We must begin by rewording this question, for it should not be ‘What is the Holy Spirit?’, but ‘Who is the Holy Spirit?’ For the Holy Spirit is a person, someone we can know, someone who comes to guide and strengthen us, someone who fills and equips us in our daily lives, so that we grow to become more like Jesus.
When Christians speak about the Holy Spirit they are speaking about the Third Person of the Trinity, someone who is Himself God and who is alive, available and active in the world today. To talk about the Holy Spirit is to talk about Christ, for the Holy Spirit is the promised gift of God to the Church. But although we think particularly of the Holy Spirit as the source of all love, joy and peace, the Spirit is also the agent of creation itself. He is the one who inspired the Old Testament prophets and guided God’s people through the centuries before the coming of Jesus.
It was the Holy Spirit who was active in the circumstances that led up to the birth of Jesus and who empowered his ministry. It is the Holy Spirit who convicts us of our sins and failings and who assures us of God’s forgiveness when we are truly sorry. It is the Spirit who speaks to us through the Scriptures and brings us new life through Baptism and Holy Communion. It is the Spirit who helps us in our prayers, brings life to our worship and fills us with the life of Christ himself.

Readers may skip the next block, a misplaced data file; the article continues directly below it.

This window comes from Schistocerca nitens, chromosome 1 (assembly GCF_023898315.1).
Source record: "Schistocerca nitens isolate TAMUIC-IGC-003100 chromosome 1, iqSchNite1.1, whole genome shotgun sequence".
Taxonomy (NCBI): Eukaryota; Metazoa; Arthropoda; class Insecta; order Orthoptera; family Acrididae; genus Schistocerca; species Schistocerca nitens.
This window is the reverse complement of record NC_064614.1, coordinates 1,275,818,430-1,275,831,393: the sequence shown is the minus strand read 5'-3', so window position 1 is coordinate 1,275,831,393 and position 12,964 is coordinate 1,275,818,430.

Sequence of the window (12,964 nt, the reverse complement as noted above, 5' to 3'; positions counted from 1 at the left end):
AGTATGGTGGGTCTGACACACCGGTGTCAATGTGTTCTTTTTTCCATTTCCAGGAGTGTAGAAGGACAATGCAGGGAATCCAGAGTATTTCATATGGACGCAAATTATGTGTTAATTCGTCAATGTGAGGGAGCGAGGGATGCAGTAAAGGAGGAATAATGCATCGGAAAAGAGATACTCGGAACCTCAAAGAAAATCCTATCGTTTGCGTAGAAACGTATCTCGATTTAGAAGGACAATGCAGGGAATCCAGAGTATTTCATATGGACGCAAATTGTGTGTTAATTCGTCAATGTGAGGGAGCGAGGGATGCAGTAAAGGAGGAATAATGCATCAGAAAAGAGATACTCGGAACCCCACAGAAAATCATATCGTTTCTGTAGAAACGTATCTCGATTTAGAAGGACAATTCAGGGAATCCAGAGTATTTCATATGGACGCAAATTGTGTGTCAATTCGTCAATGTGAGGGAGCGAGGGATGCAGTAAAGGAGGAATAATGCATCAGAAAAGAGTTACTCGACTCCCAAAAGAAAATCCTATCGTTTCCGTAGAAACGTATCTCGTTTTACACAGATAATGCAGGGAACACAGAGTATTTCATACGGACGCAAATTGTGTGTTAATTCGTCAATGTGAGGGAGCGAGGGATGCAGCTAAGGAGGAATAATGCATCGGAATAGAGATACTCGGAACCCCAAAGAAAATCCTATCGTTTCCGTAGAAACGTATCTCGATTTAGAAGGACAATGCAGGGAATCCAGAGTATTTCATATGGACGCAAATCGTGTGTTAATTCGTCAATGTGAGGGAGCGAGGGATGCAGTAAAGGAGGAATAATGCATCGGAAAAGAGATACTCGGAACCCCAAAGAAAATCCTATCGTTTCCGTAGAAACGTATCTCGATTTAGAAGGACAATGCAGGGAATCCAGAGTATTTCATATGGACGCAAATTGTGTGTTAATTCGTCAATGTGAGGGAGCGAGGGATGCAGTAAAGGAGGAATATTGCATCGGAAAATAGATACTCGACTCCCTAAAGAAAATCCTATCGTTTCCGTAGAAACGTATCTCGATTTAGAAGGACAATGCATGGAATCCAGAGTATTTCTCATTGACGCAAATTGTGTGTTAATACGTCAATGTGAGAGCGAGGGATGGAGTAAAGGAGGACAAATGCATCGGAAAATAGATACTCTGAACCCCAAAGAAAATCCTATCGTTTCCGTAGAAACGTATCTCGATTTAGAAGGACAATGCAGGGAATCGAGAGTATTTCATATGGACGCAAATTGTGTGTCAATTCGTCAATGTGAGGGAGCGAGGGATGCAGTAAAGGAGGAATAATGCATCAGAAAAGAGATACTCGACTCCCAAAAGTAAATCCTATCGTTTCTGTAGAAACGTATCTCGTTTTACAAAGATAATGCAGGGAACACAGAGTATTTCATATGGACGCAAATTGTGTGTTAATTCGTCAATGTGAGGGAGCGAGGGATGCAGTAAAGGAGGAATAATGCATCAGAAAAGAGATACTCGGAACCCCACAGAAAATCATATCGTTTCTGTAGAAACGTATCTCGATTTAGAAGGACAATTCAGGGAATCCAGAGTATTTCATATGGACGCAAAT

Just as a balloon is flat and empty unless we blow it up, so without the Spirit we are empty and lifeless. In the words of a familiar hymn:
Breathe on me, breath of God,
fill me with life anew,
that I may love what Thou dost love
and do what Thou wouldst do.
(from the Diocese of Portsmouth website )
Many of the things you see at Holy Spirit, Southsea are the normal, traditional and time-hallowed visual aids to worship. The vast majority of Christians, at all times and in all places, have found them helpful in opening the door to the reality of God's presence, encouraging a sense of prayerfulness, and pointing us towards 'the beauty of holiness'. You may find that some of the language and things we use in this church seem very much like you would find in a Roman Catholic Church. These externals however, are very much part of the high Church tradition of the Church of England which has existed in this land for many centuries.